Why it’s Wrong to Compare CMDB and Asset Management
Managing IT assets is a major part of IT Service Management. And for good reason – all IT services revolve around assets. Or do they?
“What’s the difference between CMDB and asset management?”
I’ve come across this question several times – on forums, from colleagues. It also happens to be a popular search string on a fairly popular search engine.
The truth is, comparing CMDB and asset management is like comparing apples and, well, an apple tree. Let me explain.
The major difference between CMDB and Asset Management is that CMDB contains Assets as Configuration Items (CIs), whereas, Assets, by themselves, are standalone items that have intrinsic financial value to an organization.
Thats the long and short of it. Here’s a deep dive:
CMDB is a component of asset and configuration management. Yet, when you talk about just asset management, it’s one of the many processes that rely on the CMDB to operate – some of the others being incident management, problem management, and change management (see where the apple-tree analogy fits in?). In essence:
- CMDB (or configuration management database) as the name suggests, is a database that helps you manage CIs. It stores configuration records for the CIs, which essentially include attributes like type, owner, version, etc. and their relationships with other CIs.
- Asset management is much more vast. It’s the process responsible for managing assets throughout their lifecycle. It involves tracking attributes like value, warranty, contracts, etc. for the assets.
The right question to ask when it comes to CMDB Vs Asset Management
“Should my organization be doing configuration management or asset management?”
The short answer is – it depends (clichéd as it sounds). We’ve already discussed that CMDBs deal with CIs and asset management deals with assets. But let’s try and understand the difference between CIs and assets. Simply put:
For Configuration Items:
- If you need to track incidents and problems related to an item and track its relationship with other similar items for planning changes, it’s a CI. For instance, an application server is a CI since it’s essential to track any issues with it and all the devices linked to it.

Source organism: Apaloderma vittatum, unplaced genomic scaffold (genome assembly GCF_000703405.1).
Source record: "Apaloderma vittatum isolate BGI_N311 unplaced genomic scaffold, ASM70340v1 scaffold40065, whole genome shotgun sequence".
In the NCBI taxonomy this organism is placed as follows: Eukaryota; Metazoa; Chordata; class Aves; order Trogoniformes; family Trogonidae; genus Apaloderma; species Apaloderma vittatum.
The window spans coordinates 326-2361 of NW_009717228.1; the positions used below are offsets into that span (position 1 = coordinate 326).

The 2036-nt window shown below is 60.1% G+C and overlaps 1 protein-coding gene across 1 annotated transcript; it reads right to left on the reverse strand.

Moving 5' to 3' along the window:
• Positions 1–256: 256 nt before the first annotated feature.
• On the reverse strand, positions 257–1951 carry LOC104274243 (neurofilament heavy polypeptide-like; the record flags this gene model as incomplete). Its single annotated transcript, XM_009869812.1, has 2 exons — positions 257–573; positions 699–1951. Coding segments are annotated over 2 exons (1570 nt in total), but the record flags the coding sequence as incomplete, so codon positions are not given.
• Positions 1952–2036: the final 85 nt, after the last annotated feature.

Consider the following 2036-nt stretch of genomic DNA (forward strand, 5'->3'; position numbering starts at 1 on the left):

- All CIs are controlled by Change Management
- If an item has some financial value and you need to track its financial or contractual aspect, it’s an asset. The value of an asset might depreciate over time and eventually get to zero. That’s when the asset is said to have reached the end of its lifecycle. For instance, the building where your office is located is an asset until its lease is up.
- All Assets are controlled by Asset Management
So, whether you need configuration management or asset management depends on what you want to track.
The Fundamental Difference
As per ITIL, a CI is a component or service item that needs to be managed in order to deliver services, and an asset is a resource or capability that contributes to the delivery of the services. Which means that an item can be tracked as both a CI and an asset if required. Let’s go back to the app server example. Although you need a CI record for the server in the CMDB, you might also want to maintain the cost and warranty details of the device in the asset database.
This diagram explains the difference quite well:
A typical asset, like the server, goes through various phases from the time it’s requested to when it’s disposed of. The part in between, when it’s in use, is when it also needs to be tracked by configuration management as a CI. This is the time when you track its configuration details, the software installed on it, and other details of the like. Any issues with it are sent to the service desk as incidents, and other devices related to it are taken into account when a change is required. All these details are irrelevant to the asset manager, but they need to maintain an asset record for the server all along.
Can an item be one and not the other? Sure. Let’s say, your organization uses a printer that’s on lease, so it’s an asset. But if it’s not handled by the internal IT team and you just call the vendor when you need support, you don’t need to track it as a CI. On the other hand, if certain BYOD devices run your company’s software, you might want to track the software installations by adding the devices as CIs (which will help you with software asset management) but you don’t need asset records for them.
I hope this gives you a better understanding of the difference between CMDB and asset management, and between CIs and assets. Your organization might need both configuration management and asset management. You might already be doing both. But it’s important to understand the function of both and draw a clear distinction between them for efficient asset and configuration management in your IT environment.
You can read more about asset management:
Why poor asset management is bad for your business – Read about how bad asset management exposes your org to not just financial risk but other major risks as well.
Why Software Licenses and Subscriptions should be part of IT Asset Management – A new perspective on how an “asset” is defined. A must read if you think assets can only be physical entities.